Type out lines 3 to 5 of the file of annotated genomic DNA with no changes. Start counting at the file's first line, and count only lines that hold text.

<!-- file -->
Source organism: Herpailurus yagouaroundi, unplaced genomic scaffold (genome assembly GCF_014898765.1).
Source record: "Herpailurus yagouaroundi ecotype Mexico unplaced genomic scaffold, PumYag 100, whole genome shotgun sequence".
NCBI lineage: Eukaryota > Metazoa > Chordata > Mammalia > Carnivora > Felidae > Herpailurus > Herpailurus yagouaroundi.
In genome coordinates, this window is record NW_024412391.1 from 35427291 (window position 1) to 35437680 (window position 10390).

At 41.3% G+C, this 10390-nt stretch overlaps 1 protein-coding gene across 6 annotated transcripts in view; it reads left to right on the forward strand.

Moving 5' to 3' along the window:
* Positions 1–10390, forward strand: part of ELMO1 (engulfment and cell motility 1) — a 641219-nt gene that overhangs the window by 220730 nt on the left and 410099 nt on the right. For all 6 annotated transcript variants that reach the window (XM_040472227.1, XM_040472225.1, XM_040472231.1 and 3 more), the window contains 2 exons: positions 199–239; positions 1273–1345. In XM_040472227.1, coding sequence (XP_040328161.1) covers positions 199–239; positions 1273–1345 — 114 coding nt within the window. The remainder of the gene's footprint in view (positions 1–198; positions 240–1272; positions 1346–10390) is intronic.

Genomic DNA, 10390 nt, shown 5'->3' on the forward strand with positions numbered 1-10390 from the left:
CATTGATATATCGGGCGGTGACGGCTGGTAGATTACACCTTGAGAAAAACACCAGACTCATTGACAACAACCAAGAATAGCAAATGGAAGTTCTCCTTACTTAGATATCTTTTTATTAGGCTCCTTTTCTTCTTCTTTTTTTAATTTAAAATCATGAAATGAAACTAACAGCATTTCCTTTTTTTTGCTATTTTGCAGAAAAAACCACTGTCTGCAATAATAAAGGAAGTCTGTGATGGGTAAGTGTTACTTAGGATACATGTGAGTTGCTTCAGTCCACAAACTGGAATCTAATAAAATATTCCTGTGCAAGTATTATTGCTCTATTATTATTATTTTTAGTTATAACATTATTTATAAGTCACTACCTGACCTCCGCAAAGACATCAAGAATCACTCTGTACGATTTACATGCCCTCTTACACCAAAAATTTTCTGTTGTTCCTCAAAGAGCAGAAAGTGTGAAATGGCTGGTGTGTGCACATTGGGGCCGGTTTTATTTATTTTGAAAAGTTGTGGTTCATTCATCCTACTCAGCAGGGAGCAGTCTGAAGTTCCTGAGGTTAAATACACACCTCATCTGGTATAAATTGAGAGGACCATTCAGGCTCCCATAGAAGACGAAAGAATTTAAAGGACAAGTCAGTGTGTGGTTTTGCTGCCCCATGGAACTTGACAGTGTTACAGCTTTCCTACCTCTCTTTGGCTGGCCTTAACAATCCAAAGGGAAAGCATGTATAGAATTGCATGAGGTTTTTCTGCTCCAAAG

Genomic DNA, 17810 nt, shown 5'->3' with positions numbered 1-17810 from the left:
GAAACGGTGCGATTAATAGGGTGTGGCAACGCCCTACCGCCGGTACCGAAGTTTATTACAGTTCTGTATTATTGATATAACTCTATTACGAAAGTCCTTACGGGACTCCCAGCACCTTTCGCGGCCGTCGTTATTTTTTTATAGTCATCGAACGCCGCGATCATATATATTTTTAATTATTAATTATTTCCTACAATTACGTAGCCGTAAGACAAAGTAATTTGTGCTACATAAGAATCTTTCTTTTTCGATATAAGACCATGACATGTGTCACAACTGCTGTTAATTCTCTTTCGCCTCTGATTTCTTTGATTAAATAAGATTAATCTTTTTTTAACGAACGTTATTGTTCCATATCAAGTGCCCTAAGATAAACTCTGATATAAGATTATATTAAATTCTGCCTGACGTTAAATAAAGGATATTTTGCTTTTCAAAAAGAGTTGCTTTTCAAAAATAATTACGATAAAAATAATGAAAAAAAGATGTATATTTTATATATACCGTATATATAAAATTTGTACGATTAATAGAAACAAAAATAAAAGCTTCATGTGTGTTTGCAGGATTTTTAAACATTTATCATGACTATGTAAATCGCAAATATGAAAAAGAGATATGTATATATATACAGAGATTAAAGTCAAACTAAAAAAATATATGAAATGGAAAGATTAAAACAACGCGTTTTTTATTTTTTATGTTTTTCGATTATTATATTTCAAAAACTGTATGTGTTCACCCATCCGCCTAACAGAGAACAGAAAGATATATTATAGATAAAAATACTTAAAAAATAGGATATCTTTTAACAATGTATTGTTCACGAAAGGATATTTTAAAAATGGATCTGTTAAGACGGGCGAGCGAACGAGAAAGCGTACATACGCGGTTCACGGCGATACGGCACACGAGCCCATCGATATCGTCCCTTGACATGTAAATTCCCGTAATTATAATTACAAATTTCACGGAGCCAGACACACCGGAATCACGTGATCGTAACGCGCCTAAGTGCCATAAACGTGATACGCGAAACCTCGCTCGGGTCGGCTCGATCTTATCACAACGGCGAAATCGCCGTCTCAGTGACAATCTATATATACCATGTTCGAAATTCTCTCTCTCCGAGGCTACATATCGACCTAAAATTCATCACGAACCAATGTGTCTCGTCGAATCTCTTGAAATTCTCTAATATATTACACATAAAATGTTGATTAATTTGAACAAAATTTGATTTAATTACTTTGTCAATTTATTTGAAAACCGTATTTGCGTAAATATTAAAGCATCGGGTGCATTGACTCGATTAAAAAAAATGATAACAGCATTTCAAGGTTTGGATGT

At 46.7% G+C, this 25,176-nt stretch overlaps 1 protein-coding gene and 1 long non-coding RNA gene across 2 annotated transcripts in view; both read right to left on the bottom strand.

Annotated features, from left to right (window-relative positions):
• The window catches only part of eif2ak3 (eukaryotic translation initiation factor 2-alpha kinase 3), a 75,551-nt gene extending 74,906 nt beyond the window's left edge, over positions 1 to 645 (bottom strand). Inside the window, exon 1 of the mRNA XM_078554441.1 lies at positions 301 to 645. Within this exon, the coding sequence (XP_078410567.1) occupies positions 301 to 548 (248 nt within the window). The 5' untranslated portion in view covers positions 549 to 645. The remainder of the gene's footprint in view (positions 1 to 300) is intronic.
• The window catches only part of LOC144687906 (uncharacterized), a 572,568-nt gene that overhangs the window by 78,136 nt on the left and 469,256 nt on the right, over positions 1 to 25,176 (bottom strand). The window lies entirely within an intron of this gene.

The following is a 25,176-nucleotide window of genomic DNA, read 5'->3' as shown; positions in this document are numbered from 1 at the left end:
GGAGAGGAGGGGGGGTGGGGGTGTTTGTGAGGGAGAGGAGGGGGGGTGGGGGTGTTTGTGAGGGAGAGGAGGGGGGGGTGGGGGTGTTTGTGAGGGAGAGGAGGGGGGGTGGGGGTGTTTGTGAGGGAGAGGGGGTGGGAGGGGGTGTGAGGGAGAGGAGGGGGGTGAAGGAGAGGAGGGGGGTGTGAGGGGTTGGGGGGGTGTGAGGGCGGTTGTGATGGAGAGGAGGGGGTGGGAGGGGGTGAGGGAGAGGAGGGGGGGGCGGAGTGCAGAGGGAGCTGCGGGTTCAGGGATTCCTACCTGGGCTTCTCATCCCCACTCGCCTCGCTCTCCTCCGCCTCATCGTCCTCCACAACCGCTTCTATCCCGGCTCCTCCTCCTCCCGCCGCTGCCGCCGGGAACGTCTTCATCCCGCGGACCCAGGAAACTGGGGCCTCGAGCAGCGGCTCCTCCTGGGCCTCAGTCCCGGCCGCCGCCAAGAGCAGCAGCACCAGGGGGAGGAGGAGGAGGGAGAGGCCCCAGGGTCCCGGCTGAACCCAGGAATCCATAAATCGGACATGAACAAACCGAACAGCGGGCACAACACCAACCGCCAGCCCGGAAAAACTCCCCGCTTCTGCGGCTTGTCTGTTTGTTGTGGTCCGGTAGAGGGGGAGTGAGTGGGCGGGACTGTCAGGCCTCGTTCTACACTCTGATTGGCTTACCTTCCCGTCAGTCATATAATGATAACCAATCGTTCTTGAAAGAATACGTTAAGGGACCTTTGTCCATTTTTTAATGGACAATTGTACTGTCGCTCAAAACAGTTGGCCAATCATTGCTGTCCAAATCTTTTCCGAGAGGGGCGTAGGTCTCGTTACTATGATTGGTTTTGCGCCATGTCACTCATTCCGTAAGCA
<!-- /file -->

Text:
NCBI lineage: Eukaryota > Metazoa > Chordata > Mammalia > Carnivora > Felidae > Herpailurus > Herpailurus yagouaroundi.
In genome coordinates, this window is record NW_024412391.1 from 35427291 (window position 1) to 35437680 (window position 10390).

At 41.3% G+C, this 10390-nt stretch overlaps 1 protein-coding gene across 6 annotated transcripts in view; it reads left to right on the forward strand.